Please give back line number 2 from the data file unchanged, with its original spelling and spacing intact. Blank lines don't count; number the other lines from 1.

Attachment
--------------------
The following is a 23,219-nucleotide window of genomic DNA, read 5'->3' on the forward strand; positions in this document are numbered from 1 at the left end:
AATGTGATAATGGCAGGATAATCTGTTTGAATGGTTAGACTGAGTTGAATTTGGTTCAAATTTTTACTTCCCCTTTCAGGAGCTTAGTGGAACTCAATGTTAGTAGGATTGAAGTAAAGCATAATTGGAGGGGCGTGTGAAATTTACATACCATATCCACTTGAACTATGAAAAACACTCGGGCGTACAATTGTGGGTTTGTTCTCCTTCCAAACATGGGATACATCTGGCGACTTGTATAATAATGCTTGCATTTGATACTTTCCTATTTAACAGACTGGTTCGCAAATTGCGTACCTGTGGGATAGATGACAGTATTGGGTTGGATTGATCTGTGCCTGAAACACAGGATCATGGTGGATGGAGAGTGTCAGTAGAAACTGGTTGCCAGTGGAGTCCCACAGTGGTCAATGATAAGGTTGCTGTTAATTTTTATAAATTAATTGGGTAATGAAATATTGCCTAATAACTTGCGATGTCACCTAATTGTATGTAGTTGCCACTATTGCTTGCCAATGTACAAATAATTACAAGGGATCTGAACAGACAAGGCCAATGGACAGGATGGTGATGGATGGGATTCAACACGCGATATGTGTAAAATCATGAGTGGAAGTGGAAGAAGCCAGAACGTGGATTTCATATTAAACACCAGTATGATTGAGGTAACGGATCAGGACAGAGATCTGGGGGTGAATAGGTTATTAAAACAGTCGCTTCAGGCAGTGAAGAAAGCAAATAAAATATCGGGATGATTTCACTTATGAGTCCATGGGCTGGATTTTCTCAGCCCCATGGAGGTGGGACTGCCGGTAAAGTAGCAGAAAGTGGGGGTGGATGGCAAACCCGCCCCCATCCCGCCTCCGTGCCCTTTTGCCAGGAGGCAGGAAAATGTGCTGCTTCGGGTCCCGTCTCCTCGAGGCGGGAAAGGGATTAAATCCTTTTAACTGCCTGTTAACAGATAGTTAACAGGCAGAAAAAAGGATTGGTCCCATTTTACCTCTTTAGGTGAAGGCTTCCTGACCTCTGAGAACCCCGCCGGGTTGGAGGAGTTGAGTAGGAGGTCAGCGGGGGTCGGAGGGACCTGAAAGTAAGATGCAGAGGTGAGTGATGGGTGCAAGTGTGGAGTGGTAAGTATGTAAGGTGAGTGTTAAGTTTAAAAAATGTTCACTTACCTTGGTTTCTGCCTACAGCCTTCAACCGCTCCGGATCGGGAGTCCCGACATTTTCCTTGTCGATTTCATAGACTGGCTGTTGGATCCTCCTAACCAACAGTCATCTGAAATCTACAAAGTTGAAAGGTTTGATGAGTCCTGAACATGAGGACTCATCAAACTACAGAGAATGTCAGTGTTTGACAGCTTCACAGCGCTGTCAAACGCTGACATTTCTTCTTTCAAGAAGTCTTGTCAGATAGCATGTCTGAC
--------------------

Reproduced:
AATGTGATAATGGCAGGATAATCTGTTTGAATGGTTAGACTGAGTTGAATTTGGTTCAAATTTTTACTTCCCCTTTCAGGAGCTTAGTGGAACTCAATGTTAGTAGGATTGAAGTAAAGCATAATTGGAGGGGCGTGTGAAATTTACATACCATATCCACTTGAACTATGAAAAACACTCGGGCGTACAATTGTGGGTTTGTTCTCCTTCCAAACATGGGATACATCTGGCGACTTGTATAATAATGCTTGCATTTGATACTTTCCTATTTAACAGACTGGTTCGCAAATTGCGTACCTGTGGGATAGATGACAGTATTGGGTTGGATTGATCTGTGCCTGAAACACAGGATCATGGTGGATGGAGAGTGTCAGTAGAAACTGGTTGCCAGTGGAGTCCCACAGTGGTCAATGATAAGGTTGCTGTTAATTTTTATAAATTAATTGGGTAATGAAATATTGCCTAATAACTTGCGATGTCACCTAATTGTATGTAGTTGCCACTATTGCTTGCCAATGTACAAATAATTACAAGGGATCTGAACAGACAAGGCCAATGGACAGGATGGTGATGGATGGGATTCAACACGCGATATGTGTAAAATCATGAGTGGAAGTGGAAGAAGCCAGAACGTGGATTTCATATTAAACACCAGTATGATTGAGGTAACGGATCAGGACAGAGATCTGGGGGTGAATAGGTTATTAAAACAGTCGCTTCAGGCAGTGAAGAAAGCAAATAAAATATCGGGATGATTTCACTTATGAGTCCATGGGCTGGATTTTCTCAGCCCCATGGAGGTGGGACTGCCGGTAAAGTAGCAGAAAGTGGGGGTGGATGGCAAACCCGCCCCCATCCCGCCTCCGTGCCCTTTTGCCAGGAGGCAGGAAAATGTGCTGCTTCGGGTCCCGTCTCCTCGAGGCGGGAAAGGGATTAAATCCTTTTAACTGCCTGTTAACAGATAGTTAACAGGCAGAAAAAAGGATTGGTCCCATTTTACCTCTTTAGGTGAAGGCTTCCTGACCTCTGAGAACCCCGCCGGGTTGGAGGAGTTGAGTAGGAGGTCAGCGGGGGTCGGAGGGACCTGAAAGTAAGATGCAGAGGTGAGTGATGGGTGCAAGTGTGGAGTGGTAAGTATGTAAGGTGAGTGTTAAGTTTAAAAAATGTTCACTTACCTTGGTTTCTGCCTACAGCCTTCAACCGCTCCGGATCGGGAGTCCCGACATTTTCCTTGTCGATTTCATAGACTGGCTGTTGGATCCTCCTAACCAACAGTCATCTGAAATCTACAAAGTTGAAAGGTTTGATGAGTCCTGAACATGAGGACTCATCAAACTACAGAGAATGTCAGTGTTTGACAGCTTCACAGCGCTGTCAAACGCTGACATTTCTTCTTTCAAGAAGTCTTGTCAGATAGCATGTCTGAC